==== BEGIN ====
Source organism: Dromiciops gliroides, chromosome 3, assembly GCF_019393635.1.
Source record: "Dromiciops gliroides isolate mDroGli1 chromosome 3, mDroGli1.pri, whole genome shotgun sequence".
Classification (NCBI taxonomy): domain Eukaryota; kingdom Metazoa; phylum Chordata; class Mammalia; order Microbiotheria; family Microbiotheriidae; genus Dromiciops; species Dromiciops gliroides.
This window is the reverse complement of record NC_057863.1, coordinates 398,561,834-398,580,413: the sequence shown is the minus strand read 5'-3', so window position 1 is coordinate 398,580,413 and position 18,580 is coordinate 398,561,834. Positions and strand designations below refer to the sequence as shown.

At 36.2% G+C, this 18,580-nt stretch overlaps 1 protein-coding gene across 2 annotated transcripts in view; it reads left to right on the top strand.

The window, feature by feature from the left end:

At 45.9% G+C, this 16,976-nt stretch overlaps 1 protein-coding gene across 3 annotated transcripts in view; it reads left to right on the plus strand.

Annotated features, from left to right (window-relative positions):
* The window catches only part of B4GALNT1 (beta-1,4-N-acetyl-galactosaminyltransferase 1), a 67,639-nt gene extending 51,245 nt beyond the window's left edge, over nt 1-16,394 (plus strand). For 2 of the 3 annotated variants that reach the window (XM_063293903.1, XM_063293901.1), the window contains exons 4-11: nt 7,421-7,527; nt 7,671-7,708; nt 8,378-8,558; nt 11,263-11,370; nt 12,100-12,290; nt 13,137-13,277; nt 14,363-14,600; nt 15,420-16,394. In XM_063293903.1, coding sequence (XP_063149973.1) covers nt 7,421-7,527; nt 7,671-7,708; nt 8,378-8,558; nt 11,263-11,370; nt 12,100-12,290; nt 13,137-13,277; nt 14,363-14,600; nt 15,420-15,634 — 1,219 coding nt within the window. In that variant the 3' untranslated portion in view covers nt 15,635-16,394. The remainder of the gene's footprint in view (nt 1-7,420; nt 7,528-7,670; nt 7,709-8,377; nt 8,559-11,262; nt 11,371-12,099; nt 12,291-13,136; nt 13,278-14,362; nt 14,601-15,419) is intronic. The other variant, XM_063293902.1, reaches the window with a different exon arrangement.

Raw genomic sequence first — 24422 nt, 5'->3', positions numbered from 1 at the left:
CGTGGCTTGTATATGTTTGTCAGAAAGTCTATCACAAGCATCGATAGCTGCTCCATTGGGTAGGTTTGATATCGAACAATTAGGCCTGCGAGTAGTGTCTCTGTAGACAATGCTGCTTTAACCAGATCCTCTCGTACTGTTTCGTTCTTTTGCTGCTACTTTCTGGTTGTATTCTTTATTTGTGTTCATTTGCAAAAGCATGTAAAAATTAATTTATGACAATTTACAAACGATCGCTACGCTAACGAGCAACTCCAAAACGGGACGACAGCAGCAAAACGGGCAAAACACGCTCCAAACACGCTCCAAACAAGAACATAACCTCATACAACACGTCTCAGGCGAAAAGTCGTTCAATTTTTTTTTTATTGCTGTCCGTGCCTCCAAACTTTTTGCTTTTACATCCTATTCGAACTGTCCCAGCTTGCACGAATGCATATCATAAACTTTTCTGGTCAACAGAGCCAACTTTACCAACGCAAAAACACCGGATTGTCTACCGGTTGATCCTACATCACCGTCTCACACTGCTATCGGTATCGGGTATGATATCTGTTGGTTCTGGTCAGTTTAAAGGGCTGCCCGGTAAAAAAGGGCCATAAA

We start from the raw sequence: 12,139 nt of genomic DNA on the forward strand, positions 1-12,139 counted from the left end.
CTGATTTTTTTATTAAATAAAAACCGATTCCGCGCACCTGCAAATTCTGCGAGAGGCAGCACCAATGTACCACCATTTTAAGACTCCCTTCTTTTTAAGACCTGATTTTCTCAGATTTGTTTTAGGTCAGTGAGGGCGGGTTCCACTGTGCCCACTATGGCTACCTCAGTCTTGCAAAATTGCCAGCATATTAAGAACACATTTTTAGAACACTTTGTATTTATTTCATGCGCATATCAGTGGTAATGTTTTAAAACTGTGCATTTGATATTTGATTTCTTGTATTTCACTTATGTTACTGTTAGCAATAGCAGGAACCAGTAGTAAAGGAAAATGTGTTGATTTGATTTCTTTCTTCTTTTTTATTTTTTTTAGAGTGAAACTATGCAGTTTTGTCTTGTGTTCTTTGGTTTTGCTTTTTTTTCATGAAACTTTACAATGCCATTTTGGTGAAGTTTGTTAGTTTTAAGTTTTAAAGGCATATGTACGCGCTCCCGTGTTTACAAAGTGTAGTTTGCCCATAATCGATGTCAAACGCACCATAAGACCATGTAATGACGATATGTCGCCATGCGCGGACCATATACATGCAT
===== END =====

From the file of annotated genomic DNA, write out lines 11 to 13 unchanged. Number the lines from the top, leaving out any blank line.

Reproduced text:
CGTGGCTTGTATATGTTTGTCAGAAAGTCTATCACAAGCATCGATAGCTGCTCCATTGGGTAGGTTTGATATCGAACAATTAGGCCTGCGAGTAGTGTCTCTGTAGACAATGCTGCTTTAACCAGATCCTCTCGTACTGTTTCGTTCTTTTGCTGCTACTTTCTGGTTGTATTCTTTATTTGTGTTCATTTGCAAAAGCATGTAAAAATTAATTTATGACAATTTACAAACGATCGCTACGCTAACGAGCAACTCCAAAACGGGACGACAGCAGCAAAACGGGCAAAACACGCTCCAAACACGCTCCAAACAAGAACATAACCTCATACAACACGTCTCAGGCGAAAAGTCGTTCAATTTTTTTTTTATTGCTGTCCGTGCCTCCAAACTTTTTGCTTTTACATCCTATTCGAACTGTCCCAGCTTGCACGAATGCATATCATAAACTTTTCTGGTCAACAGAGCCAACTTTACCAACGCAAAAACACCGGATTGTCTACCGGTTGATCCTACATCACCGTCTCACACTGCTATCGGTATCGGGTATGATATCTGTTGGTTCTGGTCAGTTTAAAGGGCTGCCCGGTAAAAAAGGGCCATAAA

We start from the raw sequence: 12,139 nt of genomic DNA on the forward strand, positions 1-12,139 counted from the left end.
CTGATTTTTTTATTAAATAAAAACCGATTCCGCGCACCTGCAAATTCTGCGAGAGGCAGCACCAATGTACCACCATTTTAAGACTCCCTTCTTTTTAAGACCTGATTTTCTCAGATTTGTTTTAGGTCAGTGAGGGCGGGTTCCACTGTGCCCACTATGGCTACCTCAGTCTTGCAAAATTGCCAGCATATTAAGAACACATTTTTAGAACACTTTGTATTTATTTCATGCGCATATCAGTGGTAATGTTTTAAAACTGTGCATTTGATATTTGATTTCTTGTATTTCACTTATGTTACTGTTAGCAATAGCAGGAACCAGTAGTAAAGGAAAATGTGTTGATTTGATTTCTTTCTTCTTTTTTATTTTTTTTAGAGTGAAACTATGCAGTTTTGTCTTGTGTTCTTTGGTTTTGCTTTTTTTTCATGAAACTTTACAATGCCATTTTGGTGAAGTTTGTTAGTTTTAAGTTTTAAAGGCATATGTACGCGCTCCCGTGTTTACAAAGTGTAGTTTGCCCATAATCGATGTCAAACGCACCATAAGACCATGTAATGACGATATGTCGCCATGCGCGGACCATATACATGCAT